A state of panic has taken over the oil markets, analysts say
Oil prices have touched fresh highs as traders bet that violence in key producing nations will hurt supply.
US light, sweet crude rose as high as $119.90 a barrel, before closing at $119.37. London's Brent crude peaked at $116.75 a barrel.
The rises were supported by fears of further attacks on pipelines in Nigeria and oil cartel Opec's refusal to raise quotas to curb rising prices.
Comments that it will raise production in 2012 failed to dampen sentiment.
"Again there are some concerns over supply disruptions in Nigeria," said David Moore, commodities strategist at Commonwealth Bank of America.
Attacks on Royal Dutch Shell's pipelines there last week led to a drop in production of about 169,000 barrels per day for shipments in April and May.
As a result, the company said it would be unable to honour its contractual obligations at the Bonny terminal in Nigeria's Delta region for these two months.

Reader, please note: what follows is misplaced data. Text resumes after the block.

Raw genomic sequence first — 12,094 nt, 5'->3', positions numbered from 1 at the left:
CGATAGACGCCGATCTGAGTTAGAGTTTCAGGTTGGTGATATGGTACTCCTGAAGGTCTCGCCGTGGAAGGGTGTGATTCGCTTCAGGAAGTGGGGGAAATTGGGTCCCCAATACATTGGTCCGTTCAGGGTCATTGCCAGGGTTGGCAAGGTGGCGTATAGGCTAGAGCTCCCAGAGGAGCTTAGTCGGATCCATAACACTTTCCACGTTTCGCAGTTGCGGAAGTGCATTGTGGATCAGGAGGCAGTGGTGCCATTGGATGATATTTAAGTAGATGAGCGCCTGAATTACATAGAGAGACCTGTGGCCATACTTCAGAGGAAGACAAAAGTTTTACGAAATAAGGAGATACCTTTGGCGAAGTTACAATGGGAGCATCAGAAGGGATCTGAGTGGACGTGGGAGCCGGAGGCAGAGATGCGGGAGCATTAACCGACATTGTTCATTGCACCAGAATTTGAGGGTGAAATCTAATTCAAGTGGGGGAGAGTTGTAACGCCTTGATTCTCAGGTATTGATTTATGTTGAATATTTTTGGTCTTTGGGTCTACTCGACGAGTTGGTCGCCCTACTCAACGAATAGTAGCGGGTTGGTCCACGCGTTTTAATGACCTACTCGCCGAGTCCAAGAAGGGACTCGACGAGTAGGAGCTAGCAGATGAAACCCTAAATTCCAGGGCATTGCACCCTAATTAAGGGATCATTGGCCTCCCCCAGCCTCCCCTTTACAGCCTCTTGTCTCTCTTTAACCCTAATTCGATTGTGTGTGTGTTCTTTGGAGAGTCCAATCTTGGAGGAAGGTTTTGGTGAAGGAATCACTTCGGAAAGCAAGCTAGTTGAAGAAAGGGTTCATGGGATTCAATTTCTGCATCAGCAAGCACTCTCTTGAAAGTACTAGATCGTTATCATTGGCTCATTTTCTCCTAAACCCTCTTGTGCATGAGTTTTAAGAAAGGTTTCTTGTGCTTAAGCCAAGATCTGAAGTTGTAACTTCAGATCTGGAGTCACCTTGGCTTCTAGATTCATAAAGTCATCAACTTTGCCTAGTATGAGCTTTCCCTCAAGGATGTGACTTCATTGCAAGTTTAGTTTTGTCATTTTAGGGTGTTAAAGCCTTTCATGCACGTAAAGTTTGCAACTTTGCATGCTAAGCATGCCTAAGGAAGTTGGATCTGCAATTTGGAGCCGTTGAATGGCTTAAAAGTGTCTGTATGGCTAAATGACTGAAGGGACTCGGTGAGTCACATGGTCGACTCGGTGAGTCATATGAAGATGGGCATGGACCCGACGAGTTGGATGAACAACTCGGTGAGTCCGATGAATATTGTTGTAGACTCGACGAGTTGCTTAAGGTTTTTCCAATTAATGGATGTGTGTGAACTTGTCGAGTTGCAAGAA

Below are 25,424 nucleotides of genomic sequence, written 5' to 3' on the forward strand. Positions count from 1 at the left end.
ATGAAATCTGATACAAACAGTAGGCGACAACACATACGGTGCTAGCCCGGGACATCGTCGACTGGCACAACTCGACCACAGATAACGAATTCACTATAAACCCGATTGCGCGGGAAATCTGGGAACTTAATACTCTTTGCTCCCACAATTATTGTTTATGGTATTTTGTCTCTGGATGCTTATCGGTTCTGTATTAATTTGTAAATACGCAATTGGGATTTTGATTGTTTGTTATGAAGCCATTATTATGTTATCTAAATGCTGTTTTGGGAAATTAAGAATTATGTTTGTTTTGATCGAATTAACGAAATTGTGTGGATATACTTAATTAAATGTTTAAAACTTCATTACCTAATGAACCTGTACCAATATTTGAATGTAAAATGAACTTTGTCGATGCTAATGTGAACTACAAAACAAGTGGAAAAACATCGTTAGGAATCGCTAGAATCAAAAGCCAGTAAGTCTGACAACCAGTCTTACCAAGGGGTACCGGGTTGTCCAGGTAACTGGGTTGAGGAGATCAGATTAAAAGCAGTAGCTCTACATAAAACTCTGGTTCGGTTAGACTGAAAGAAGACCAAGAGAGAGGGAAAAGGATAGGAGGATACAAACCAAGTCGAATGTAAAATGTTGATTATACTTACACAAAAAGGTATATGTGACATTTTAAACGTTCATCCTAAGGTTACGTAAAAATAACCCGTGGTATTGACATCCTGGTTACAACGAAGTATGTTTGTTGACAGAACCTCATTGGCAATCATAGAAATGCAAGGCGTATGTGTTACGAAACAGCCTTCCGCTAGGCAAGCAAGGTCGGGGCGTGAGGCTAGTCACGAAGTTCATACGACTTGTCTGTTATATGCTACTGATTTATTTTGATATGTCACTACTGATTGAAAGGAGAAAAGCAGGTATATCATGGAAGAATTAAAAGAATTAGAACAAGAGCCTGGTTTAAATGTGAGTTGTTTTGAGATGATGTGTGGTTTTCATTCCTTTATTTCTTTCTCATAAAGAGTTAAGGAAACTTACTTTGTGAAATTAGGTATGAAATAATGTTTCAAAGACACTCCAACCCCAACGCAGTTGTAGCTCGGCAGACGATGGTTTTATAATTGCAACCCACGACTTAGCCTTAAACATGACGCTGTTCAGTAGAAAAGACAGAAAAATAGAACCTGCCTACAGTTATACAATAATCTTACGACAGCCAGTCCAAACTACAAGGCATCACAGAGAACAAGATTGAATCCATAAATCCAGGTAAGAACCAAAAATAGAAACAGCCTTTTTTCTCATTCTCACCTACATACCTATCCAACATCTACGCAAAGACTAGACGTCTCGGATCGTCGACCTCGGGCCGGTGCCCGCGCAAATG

Anti-government attacks on the region's oil infrastructure have been escalating for the past few years.
The continued oil rally was supported by Opec secretary general Abdalla Salem el-Badri's stance that real demand was being well matched by current supply with no immediate need to lift production levels before 2012.
Then, the producers' group would boost capacity by five million barrels a day.
He said he did not expect to discuss whether prices were too high or too low at an energy forum in Rome attended by government ministers and oil firm bosses.
"The oil futures market is very strong, but the physical markets are not so strong," said Ehsan ul-Haq, head of research at consultancy JBC Energy.